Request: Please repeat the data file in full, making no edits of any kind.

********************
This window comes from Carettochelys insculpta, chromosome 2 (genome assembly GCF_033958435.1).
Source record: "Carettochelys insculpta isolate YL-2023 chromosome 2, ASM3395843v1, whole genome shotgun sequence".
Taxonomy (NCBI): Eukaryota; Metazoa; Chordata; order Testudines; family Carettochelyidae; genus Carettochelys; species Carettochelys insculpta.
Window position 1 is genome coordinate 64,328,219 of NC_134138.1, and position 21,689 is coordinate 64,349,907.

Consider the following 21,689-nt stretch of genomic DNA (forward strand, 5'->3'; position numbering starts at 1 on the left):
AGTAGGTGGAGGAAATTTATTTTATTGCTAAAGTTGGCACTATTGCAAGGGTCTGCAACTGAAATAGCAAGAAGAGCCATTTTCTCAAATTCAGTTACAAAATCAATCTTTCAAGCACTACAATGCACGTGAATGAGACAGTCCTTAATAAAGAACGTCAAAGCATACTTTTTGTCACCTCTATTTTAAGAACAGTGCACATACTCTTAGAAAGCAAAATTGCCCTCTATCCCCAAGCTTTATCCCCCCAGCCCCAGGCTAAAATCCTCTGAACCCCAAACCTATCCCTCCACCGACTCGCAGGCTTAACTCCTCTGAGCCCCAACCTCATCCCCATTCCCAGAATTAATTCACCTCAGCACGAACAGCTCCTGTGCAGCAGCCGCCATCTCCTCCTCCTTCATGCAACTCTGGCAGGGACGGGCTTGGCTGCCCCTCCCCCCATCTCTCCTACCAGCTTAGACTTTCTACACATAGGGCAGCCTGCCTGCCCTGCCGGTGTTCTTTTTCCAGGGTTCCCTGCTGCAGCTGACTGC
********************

This window comes from Carettochelys insculpta, chromosome 2 (genome assembly GCF_033958435.1).
Source record: "Carettochelys insculpta isolate YL-2023 chromosome 2, ASM3395843v1, whole genome shotgun sequence".
Taxonomy (NCBI): Eukaryota; Metazoa; Chordata; order Testudines; family Carettochelyidae; genus Carettochelys; species Carettochelys insculpta.
Window position 1 is genome coordinate 64,328,219 of NC_134138.1, and position 21,689 is coordinate 64,349,907.

Consider the following 21,689-nt stretch of genomic DNA (forward strand, 5'->3'; position numbering starts at 1 on the left):
AGTAGGTGGAGGAAATTTATTTTATTGCTAAAGTTGGCACTATTGCAAGGGTCTGCAACTGAAATAGCAAGAAGAGCCATTTTCTCAAATTCAGTTACAAAATCAATCTTTCAAGCACTACAATGCACGTGAATGAGACAGTCCTTAATAAAGAACGTCAAAGCATACTTTTTGTCACCTCTATTTTAAGAACAGTGCACATACTCTTAGAAAGCAAAATTGCCCTCTATCCCCAAGCTTTATCCCCCCAGCCCCAGGCTAAAATCCTCTGAACCCCAAACCTATCCCTCCACCGACTCGCAGGCTTAACTCCTCTGAGCCCCAACCTCATCCCCATTCCCAGAATTAATTCACCTCAGCACGAACAGCTCCTGTGCAGCAGCCGCCATCTCCTCCTCCTTCATGCAACTCTGGCAGGGACGGGCTTGGCTGCCCCTCCCCCCATCTCTCCTACCAGCTTAGACTTTCTACACATAGGGCAGCCTGCCTGCCCTGCCGGTGTTCTTTTTCCAGGGTTCCCTGCTGCAGCTGACTGC